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With hedge fund manager, CNBC regular and long-time veteran of the Russian markets Tim Seymour at the helm, Emerging Money ( provides education, trading analysis and comprehensive views of emerging markets around the world. As economies in the BRIC group and beyond... More
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  • Jobless number feeds into dollar rally

    The chart on the weekly jobless claims data — once a relatively minor indicator — is truly impressive, and this morning’s release does nothing to change that.

    In fact, with initial claims only edging up 18,000 in the first week of the year, economists are actually impressed. They had expected a slightly more serious increase after claims hit their lowest level since late 2008 in the previous week.

    While it is true that at 409,000, the number of people filing for unemployment benefits is still quite elevated from historical standards — but it is nothing like the 650,000 jobs a week the credit crunch was destroying at the peak of the layoffs in early 2009.

    Given the holidays, it is also significant that the four-week moving average, a better gauge of the trend, continued to dip and now stands at 410,750, lower than at any time since July 2008.

    The dollar is getting a boost here as fundamental sentiment on the U.S. economy finally brightens. This is one of the few places where the employment situation looks like it is actually normalizing.

    Watch commodities for signs they are decoupling from the dollar trade. And start watching the Fed to see where and when it admits that the economy is showing signs of life again.

    Disclosure: I have no positions in any stocks mentioned, and no plans to initiate any positions within the next 72 hours.
    Jan 07 12:24 PM | Link | Comment!
  • Can Petrobras really be buying into Galp?
    The Brazilian media are reporting that Petrobras is gearing up to announce that it is spending at least $5.3 billion for a 33% stake in Portugal’s Galp Energy. This would be crazy.

    Petrobras (PBR) is reportedly talking to Italy’s Eni (E) about buying the strategic stake in Galp, which thinly trades in ADR form as GLPEF .

    At current market price, the deal could cost PBR at least $5.3 billion and probably quite a bit more to make it worth Eni’s while.

    Sadly, PBR is officially offering a “no comment” instead of debunking the buzz as an unsubstantiated rumor. This is not ideal — if the company has no interest in an expensive acquisition like this, they could simply say so.

    If this is true, the market will punish PBR fast and decisively. The company has more reserves than it knows what to do with, and since it has already gone to such lengths to raise capital, I do not know where they will get the money.

    Watch this one to see whether any facts emerge. In theory, this could be a downstream play as far as PBR management is concerned — a way to get a toehold into Europe’s retail fuel markets. But in practice, it simply does not make sense.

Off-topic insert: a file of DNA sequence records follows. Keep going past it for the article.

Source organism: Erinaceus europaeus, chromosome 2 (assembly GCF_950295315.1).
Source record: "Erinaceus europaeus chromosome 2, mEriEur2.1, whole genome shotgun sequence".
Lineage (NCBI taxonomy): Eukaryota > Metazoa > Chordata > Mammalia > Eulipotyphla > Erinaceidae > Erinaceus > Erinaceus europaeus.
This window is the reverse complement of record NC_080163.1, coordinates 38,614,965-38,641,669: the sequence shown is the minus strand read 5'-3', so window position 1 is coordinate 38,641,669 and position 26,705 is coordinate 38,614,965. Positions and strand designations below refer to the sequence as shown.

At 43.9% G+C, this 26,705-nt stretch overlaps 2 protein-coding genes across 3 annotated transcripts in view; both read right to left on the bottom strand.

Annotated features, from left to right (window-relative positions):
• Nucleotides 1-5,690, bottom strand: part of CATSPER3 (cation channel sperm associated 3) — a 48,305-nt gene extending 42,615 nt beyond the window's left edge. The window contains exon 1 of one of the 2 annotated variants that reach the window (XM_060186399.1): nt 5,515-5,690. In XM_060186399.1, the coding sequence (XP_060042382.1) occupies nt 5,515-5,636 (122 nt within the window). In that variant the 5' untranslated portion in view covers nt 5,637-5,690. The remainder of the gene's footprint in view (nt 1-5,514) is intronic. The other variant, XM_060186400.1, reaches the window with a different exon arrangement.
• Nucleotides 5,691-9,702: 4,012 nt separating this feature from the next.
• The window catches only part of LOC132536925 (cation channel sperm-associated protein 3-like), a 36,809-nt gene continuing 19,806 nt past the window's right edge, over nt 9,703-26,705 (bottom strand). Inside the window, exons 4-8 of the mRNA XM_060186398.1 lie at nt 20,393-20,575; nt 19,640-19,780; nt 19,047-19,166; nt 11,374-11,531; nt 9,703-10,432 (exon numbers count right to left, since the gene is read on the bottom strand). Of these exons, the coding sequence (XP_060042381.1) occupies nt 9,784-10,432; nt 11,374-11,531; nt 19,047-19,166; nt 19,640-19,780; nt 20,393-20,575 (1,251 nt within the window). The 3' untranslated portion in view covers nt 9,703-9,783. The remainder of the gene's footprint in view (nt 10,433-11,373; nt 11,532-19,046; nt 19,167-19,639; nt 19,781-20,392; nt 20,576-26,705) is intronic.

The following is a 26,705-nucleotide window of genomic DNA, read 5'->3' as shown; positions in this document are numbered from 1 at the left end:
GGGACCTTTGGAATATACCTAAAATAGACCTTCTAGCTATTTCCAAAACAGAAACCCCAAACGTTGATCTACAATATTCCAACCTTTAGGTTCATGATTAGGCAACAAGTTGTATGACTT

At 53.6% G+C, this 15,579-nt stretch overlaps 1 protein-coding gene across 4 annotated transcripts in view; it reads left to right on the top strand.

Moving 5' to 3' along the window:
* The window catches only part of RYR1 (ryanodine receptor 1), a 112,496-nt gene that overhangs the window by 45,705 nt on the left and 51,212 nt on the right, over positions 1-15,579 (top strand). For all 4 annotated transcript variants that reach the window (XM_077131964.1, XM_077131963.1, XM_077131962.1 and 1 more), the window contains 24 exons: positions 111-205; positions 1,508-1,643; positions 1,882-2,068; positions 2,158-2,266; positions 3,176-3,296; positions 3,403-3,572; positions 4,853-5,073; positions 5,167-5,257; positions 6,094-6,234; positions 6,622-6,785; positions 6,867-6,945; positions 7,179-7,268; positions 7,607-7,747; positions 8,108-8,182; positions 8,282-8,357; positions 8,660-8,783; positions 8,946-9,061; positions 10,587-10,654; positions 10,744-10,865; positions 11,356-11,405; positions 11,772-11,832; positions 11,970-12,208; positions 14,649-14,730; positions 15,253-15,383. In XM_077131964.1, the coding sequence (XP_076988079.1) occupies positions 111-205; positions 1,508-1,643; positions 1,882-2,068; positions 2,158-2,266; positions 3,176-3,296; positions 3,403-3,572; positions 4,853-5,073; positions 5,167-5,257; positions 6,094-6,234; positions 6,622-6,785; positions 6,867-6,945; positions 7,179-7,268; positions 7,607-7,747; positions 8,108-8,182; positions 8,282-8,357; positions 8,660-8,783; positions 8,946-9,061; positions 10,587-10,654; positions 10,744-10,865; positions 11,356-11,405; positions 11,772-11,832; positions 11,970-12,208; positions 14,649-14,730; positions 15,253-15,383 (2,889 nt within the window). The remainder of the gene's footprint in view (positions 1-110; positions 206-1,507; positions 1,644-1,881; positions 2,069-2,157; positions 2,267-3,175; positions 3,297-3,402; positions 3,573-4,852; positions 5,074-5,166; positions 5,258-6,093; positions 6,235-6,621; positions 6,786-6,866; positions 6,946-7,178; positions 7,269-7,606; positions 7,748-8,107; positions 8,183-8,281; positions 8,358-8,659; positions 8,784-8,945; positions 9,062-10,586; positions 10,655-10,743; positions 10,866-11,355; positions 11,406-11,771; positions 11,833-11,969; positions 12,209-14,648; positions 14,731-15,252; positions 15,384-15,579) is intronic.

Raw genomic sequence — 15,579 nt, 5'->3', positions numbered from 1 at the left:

Disclosure: I have no positions in any stocks mentioned, and no plans to initiate any positions within the next 72 hours.
    Tags: PBR, E, GLPEF, oil, PBR
    Jan 05 1:00 PM | Link | Comment!
  • Sinopec buying into Argentina
     China's giant refining company is adding Occidental Petroleum's $2.45 billion Argentine unit to its global empire as Beijing's energy acquisition spree continues to deliver new deals

    Sinopec (SNPquote) will be paying OXY (quote) the equivalent of $6.20 to as high as $6.90 per barrel of oil equivalent that its Argentine assets represent.

    The mystery surrounding the precise valuation is a factor of the immature state of the fields, which have yet to be fully explored to the point where analysts can formally estimate their reserves. But in any event, the deal seems a little rich given the amount of work that needs to be done.

    Petrobras (PBRquotepaid the Brazilian government equivalent of $8.50 in stock per barrel of oil in its recent recapitalization. Unlike the SNP-OXY deal, those barrels were fully delineated, but even given the maturity differential, that valuation was considered expensive -- but the buyer was motivated enough to pay whatever the seller asked.

    Likewise, Chinese oil has emerged as motivated buyers throughout the world. SNP and its peers have now paid $38 billion this year for Latin projects and still seem eager to pay nearly any price to boost their reserves.

    This kind of activity can only boost valuations throughout the oil patch.

    Meanwhile, OXY is using the cash to fund massive M&A of its own back in the United States, as well as boost its dividend.

    Disclosure: I have no positions in any stocks mentioned, and no plans to initiate any positions within the next 72 hours.
    Tags: CEO, PBR, SNP, Argentina, China, oil
    Dec 13 12:25 PM | Link | Comment!
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